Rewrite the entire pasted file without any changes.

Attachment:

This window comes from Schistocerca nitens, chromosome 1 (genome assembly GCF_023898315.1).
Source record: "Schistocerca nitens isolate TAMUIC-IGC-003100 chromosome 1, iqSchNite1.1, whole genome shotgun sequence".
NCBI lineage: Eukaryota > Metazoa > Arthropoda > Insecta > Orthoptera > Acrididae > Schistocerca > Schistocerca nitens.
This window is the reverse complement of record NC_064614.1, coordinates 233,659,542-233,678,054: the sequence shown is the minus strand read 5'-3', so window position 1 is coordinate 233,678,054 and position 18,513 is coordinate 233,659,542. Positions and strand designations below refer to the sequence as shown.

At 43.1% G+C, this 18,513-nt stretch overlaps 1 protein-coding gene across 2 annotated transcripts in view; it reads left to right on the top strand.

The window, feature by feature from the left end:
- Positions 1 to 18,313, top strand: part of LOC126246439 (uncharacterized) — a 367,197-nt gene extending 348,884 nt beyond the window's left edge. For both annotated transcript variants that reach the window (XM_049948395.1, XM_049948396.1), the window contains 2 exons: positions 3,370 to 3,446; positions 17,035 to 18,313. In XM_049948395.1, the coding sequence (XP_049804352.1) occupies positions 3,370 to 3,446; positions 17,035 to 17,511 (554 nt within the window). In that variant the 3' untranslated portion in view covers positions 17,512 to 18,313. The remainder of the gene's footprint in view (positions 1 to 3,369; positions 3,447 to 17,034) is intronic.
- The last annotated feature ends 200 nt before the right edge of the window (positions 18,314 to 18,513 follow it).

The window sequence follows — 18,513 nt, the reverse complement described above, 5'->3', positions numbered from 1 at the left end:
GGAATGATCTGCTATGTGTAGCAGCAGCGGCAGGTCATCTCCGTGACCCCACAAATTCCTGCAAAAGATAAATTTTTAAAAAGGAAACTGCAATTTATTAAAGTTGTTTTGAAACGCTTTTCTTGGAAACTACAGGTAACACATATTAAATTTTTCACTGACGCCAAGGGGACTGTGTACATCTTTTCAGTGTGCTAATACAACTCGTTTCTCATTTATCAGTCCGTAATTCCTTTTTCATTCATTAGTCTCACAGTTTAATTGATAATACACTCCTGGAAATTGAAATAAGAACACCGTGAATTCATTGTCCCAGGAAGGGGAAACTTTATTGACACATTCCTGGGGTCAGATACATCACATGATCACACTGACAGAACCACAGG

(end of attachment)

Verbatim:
This window comes from Schistocerca nitens, chromosome 1 (genome assembly GCF_023898315.1).
Source record: "Schistocerca nitens isolate TAMUIC-IGC-003100 chromosome 1, iqSchNite1.1, whole genome shotgun sequence".
NCBI lineage: Eukaryota > Metazoa > Arthropoda > Insecta > Orthoptera > Acrididae > Schistocerca > Schistocerca nitens.
This window is the reverse complement of record NC_064614.1, coordinates 233,659,542-233,678,054: the sequence shown is the minus strand read 5'-3', so window position 1 is coordinate 233,678,054 and position 18,513 is coordinate 233,659,542. Positions and strand designations below refer to the sequence as shown.

At 43.1% G+C, this 18,513-nt stretch overlaps 1 protein-coding gene across 2 annotated transcripts in view; it reads left to right on the top strand.

The window, feature by feature from the left end:
- Positions 1 to 18,313, top strand: part of LOC126246439 (uncharacterized) — a 367,197-nt gene extending 348,884 nt beyond the window's left edge. For both annotated transcript variants that reach the window (XM_049948395.1, XM_049948396.1), the window contains 2 exons: positions 3,370 to 3,446; positions 17,035 to 18,313. In XM_049948395.1, the coding sequence (XP_049804352.1) occupies positions 3,370 to 3,446; positions 17,035 to 17,511 (554 nt within the window). In that variant the 3' untranslated portion in view covers positions 17,512 to 18,313. The remainder of the gene's footprint in view (positions 1 to 3,369; positions 3,447 to 17,034) is intronic.
- The last annotated feature ends 200 nt before the right edge of the window (positions 18,314 to 18,513 follow it).

The window sequence follows — 18,513 nt, the reverse complement described above, 5'->3', positions numbered from 1 at the left end:
GGAATGATCTGCTATGTGTAGCAGCAGCGGCAGGTCATCTCCGTGACCCCACAAATTCCTGCAAAAGATAAATTTTTAAAAAGGAAACTGCAATTTATTAAAGTTGTTTTGAAACGCTTTTCTTGGAAACTACAGGTAACACATATTAAATTTTTCACTGACGCCAAGGGGACTGTGTACATCTTTTCAGTGTGCTAATACAACTCGTTTCTCATTTATCAGTCCGTAATTCCTTTTTCATTCATTAGTCTCACAGTTTAATTGATAATACACTCCTGGAAATTGAAATAAGAACACCGTGAATTCATTGTCCCAGGAAGGGGAAACTTTATTGACACATTCCTGGGGTCAGATACATCACATGATCACACTGACAGAACCACAGG